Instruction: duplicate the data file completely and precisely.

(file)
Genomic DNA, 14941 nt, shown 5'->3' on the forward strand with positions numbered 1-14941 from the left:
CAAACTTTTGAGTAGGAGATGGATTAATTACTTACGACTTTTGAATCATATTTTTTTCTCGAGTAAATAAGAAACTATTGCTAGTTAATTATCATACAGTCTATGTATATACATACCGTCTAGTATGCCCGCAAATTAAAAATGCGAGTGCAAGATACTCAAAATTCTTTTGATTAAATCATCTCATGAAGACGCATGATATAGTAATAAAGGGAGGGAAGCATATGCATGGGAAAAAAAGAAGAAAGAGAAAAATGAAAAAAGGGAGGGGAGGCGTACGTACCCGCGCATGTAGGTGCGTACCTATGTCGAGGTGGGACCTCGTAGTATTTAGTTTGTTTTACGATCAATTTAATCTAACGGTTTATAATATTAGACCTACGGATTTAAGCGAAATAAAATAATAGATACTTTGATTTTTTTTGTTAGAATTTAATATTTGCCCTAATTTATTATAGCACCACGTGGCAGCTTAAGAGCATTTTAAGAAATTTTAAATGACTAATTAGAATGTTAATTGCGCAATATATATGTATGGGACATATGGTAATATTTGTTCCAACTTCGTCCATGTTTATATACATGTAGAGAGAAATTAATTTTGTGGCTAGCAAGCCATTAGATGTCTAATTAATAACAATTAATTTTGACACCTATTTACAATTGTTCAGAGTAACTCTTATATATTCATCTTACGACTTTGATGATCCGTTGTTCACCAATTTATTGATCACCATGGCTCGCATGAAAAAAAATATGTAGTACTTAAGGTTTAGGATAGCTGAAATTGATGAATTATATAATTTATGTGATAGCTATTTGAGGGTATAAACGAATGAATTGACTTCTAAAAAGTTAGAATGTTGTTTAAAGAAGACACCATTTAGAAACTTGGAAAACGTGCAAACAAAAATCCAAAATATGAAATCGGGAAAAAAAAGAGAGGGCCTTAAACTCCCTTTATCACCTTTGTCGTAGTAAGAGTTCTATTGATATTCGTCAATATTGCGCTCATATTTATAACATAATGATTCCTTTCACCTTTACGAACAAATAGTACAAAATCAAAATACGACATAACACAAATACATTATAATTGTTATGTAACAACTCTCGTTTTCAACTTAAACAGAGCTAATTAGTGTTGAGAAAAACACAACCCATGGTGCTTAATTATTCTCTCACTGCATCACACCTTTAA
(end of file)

Genomic DNA, 14941 nt, shown 5'->3' on the forward strand with positions numbered 1-14941 from the left:
CAAACTTTTGAGTAGGAGATGGATTAATTACTTACGACTTTTGAATCATATTTTTTTCTCGAGTAAATAAGAAACTATTGCTAGTTAATTATCATACAGTCTATGTATATACATACCGTCTAGTATGCCCGCAAATTAAAAATGCGAGTGCAAGATACTCAAAATTCTTTTGATTAAATCATCTCATGAAGACGCATGATATAGTAATAAAGGGAGGGAAGCATATGCATGGGAAAAAAAGAAGAAAGAGAAAAATGAAAAAAGGGAGGGGAGGCGTACGTACCCGCGCATGTAGGTGCGTACCTATGTCGAGGTGGGACCTCGTAGTATTTAGTTTGTTTTACGATCAATTTAATCTAACGGTTTATAATATTAGACCTACGGATTTAAGCGAAATAAAATAATAGATACTTTGATTTTTTTTGTTAGAATTTAATATTTGCCCTAATTTATTATAGCACCACGTGGCAGCTTAAGAGCATTTTAAGAAATTTTAAATGACTAATTAGAATGTTAATTGCGCAATATATATGTATGGGACATATGGTAATATTTGTTCCAACTTCGTCCATGTTTATATACATGTAGAGAGAAATTAATTTTGTGGCTAGCAAGCCATTAGATGTCTAATTAATAACAATTAATTTTGACACCTATTTACAATTGTTCAGAGTAACTCTTATATATTCATCTTACGACTTTGATGATCCGTTGTTCACCAATTTATTGATCACCATGGCTCGCATGAAAAAAAATATGTAGTACTTAAGGTTTAGGATAGCTGAAATTGATGAATTATATAATTTATGTGATAGCTATTTGAGGGTATAAACGAATGAATTGACTTCTAAAAAGTTAGAATGTTGTTTAAAGAAGACACCATTTAGAAACTTGGAAAACGTGCAAACAAAAATCCAAAATATGAAATCGGGAAAAAAAAGAGAGGGCCTTAAACTCCCTTTATCACCTTTGTCGTAGTAAGAGTTCTATTGATATTCGTCAATATTGCGCTCATATTTATAACATAATGATTCCTTTCACCTTTACGAACAAATAGTACAAAATCAAAATACGACATAACACAAATACATTATAATTGTTATGTAACAACTCTCGTTTTCAACTTAAACAGAGCTAATTAGTGTTGAGAAAAACACAACCCATGGTGCTTAATTATTCTCTCACTGCATCACACCTTTAA